Winter should not stop anyone from fishing. Cold temperatures beckon to the dedicated angler, who regards ice on frozen lakes the same way most people think of milkshakes: the thicker, the better. Snug shelters and fish finding skills come to the fore in this sport, since techniques like fly casting are unable to be practiced under the ice.
Here are some special spots and favorite fish.
Lake Colby is a popular lake on the northern edge of town. In summer, it's Saranac Lake's town beach and a favorite fishing, paddling, and sunset destination. In winter, it's a favorite ice fishing lake and sunset destination.
The geography of this cloverleaf-shaped lake makes it special. It has plenty of shoreline with four bays. The outlet bay is bisected by railroad tracks to form Little Colby Pond. The lake is a stocked, two-story fishery. This means it gets a steady supply of hatchlings that congregate in two layers. There's a warm upper story and a cold, deeply oxygenated lower layer. This supports plenty of diverse fish species.
Blue Line Sports is a downtown fixture, with a long history as a complete outdoor adventure and sporting goods store. My local informant recommended ice fishing Lake Colby in general, and salmon in particular. Every fall, there's a release of one hundred 21-inch landlocked salmon brood stock from the Adirondack Fish Hatchery on the shores of Little Clear Pond.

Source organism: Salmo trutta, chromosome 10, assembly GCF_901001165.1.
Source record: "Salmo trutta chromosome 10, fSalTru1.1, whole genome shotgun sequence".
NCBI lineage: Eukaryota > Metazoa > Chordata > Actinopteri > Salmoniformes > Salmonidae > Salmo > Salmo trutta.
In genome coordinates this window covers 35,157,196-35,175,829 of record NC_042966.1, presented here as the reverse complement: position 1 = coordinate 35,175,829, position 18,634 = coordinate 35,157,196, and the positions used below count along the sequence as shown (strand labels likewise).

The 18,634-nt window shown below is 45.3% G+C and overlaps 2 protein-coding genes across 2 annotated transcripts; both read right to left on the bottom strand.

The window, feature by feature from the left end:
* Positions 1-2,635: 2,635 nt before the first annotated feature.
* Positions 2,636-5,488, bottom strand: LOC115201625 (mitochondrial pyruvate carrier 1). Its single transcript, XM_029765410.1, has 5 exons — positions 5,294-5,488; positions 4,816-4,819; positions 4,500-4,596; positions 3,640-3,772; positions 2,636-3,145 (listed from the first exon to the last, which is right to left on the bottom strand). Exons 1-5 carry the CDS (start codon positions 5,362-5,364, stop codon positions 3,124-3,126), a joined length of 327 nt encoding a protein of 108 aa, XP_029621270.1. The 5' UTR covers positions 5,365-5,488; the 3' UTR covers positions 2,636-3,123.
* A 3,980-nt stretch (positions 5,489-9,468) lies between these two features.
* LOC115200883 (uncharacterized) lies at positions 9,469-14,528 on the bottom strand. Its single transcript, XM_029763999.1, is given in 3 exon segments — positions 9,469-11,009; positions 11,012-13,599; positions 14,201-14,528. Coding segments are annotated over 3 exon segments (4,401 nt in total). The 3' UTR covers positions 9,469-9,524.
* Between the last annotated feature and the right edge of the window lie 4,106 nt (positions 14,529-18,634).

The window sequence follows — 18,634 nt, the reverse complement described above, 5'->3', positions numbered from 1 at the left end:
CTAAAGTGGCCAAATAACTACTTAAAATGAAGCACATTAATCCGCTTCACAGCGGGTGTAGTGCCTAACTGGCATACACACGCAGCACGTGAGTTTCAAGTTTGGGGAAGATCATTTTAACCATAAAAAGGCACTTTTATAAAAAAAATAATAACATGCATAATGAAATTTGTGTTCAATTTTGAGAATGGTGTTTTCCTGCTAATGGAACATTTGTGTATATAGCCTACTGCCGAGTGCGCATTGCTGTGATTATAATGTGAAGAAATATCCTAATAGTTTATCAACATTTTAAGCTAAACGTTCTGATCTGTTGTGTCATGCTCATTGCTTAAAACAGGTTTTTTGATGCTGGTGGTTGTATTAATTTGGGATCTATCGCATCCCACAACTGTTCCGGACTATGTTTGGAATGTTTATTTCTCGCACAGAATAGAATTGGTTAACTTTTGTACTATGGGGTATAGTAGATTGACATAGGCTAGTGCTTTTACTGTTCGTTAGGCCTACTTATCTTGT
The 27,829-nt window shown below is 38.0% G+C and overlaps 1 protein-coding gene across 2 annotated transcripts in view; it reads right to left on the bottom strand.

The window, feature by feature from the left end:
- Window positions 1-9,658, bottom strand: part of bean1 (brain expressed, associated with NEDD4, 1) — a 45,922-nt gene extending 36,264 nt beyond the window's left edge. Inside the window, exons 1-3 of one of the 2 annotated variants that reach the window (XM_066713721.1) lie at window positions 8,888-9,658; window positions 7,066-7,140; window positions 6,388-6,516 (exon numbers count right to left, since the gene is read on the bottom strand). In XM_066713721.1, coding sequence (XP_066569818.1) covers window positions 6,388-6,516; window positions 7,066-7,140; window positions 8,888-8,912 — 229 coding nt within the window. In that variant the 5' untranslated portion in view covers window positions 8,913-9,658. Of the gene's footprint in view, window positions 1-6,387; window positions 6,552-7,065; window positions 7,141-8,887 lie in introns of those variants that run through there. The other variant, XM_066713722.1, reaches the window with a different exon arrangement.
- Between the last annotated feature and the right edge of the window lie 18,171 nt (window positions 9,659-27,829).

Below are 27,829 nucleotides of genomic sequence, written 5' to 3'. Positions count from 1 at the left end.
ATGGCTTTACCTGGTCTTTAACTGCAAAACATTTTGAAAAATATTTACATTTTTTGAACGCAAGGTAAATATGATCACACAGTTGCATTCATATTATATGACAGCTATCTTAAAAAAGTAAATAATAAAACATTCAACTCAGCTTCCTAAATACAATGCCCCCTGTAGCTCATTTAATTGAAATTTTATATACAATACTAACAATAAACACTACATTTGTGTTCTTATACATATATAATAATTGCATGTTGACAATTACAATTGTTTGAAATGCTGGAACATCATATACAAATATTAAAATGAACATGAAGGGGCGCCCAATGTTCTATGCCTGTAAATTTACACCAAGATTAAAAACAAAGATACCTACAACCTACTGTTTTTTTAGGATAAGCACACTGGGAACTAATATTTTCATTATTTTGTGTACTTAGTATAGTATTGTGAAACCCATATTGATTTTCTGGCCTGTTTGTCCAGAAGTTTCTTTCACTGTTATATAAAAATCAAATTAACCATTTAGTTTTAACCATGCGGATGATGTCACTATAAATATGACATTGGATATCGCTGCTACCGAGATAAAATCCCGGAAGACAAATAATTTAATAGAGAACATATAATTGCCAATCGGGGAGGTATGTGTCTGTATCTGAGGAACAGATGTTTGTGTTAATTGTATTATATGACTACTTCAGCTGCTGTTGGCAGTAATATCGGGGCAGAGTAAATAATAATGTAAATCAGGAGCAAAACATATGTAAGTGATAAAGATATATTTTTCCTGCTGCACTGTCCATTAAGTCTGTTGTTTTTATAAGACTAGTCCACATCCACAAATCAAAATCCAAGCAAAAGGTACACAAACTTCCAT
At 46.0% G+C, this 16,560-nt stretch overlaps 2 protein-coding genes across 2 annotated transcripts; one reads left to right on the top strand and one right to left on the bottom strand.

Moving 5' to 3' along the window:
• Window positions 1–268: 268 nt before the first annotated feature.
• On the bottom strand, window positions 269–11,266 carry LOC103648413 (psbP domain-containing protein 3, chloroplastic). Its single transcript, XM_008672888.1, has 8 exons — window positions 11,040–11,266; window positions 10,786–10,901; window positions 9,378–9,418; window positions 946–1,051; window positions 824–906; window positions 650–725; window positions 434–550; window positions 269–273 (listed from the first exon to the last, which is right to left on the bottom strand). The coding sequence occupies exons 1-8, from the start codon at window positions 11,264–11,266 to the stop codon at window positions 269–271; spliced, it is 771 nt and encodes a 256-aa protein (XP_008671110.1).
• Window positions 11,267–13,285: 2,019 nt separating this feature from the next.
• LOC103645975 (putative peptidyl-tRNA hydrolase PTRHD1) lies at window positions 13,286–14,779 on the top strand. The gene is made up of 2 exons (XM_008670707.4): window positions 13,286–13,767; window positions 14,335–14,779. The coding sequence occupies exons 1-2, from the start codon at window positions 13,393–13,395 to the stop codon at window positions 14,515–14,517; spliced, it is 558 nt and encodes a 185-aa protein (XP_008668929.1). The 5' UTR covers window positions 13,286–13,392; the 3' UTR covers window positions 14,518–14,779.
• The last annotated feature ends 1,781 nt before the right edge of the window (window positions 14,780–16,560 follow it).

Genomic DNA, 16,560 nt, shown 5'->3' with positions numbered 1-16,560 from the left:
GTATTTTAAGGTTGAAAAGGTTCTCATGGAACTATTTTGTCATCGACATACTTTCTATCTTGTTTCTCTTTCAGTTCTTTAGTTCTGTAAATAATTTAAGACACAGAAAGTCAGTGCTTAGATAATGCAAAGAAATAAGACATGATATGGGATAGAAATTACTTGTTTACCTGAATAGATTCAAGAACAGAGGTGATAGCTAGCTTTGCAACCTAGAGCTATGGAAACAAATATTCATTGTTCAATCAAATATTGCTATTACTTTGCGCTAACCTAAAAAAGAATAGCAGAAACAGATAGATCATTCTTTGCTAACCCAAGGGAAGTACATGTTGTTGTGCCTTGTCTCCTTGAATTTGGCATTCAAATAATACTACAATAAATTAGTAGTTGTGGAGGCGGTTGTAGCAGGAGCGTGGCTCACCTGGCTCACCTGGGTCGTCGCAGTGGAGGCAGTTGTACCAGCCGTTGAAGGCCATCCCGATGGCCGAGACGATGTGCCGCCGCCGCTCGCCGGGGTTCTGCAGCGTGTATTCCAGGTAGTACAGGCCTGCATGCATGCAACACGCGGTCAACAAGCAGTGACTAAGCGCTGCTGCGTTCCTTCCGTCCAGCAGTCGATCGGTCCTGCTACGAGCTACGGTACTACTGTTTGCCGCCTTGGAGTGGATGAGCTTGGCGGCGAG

Atlantic salmon can thrive in fresh or salt water, and are actually native to the Adirondacks. Waterways like the rivers that run down to Lake Champlain supported the fish migration that reached mountain lakes. In 1900, landlocked salmon were saved from extinction with an ongoing program that stretched over fity years. Sparse natural reproduction is supplemented by annual stocking to keep this prime game fish in good supply.
A favored technique among anglers features tip-ups and minnows.
The Lake Colby landlocked salmon fishing season lasts throughout the year. Fish are restricted to a minimum length of 15 inches, and anglers cannot exceed the daily limit of three.
Another Blue Line Sports recommendation for fine ice fishing is Lower Saranac Lake. Here, the northern pike have room to grow, and they do.
Lower Saranac Lake is one of the Saranac Chain of Lakes. It is located south of Lake Colby, and Ampersand Bay is at the western edge of town. It is six miles long, three-and-a-half square miles in area, and has plenty of islands and irregular shoreline that help fish thrive.
Northern pike don't need stocking or support. They are apex predators, aggressive feeders, and will get away if given enough slack and maneuvering room. They use sudden bursts of energy and erratic moves to fool their prey, and sometimes they fool the angler too.
The northern pike fishing season runs from the first Saturday in May through March 15. The minimum length for pike is 18 inches and the daily limit for anglers is five. I've seen yard-long pike pulled from various fishing spots along the Saranac Chain. They are out there.
Ice fishing is so popular that it lends itself to neighborhoods of shanties, tents, and creative adaptations, as in the storage container in the top photo. An ice fishing derby is one way to celebrate the culture and community of this sport.
Lake Colby is the site for Saranac Lake's annual ice fishing event, which takes place every first weekend in March.
The Colby Classic Ice Fishing Derby offers prizes for the heaviest fish in the perch, trout, salmon, and northern pike categories. Northern pike do not inhabit Lake Colby, so entries from other lakes can be submitted.
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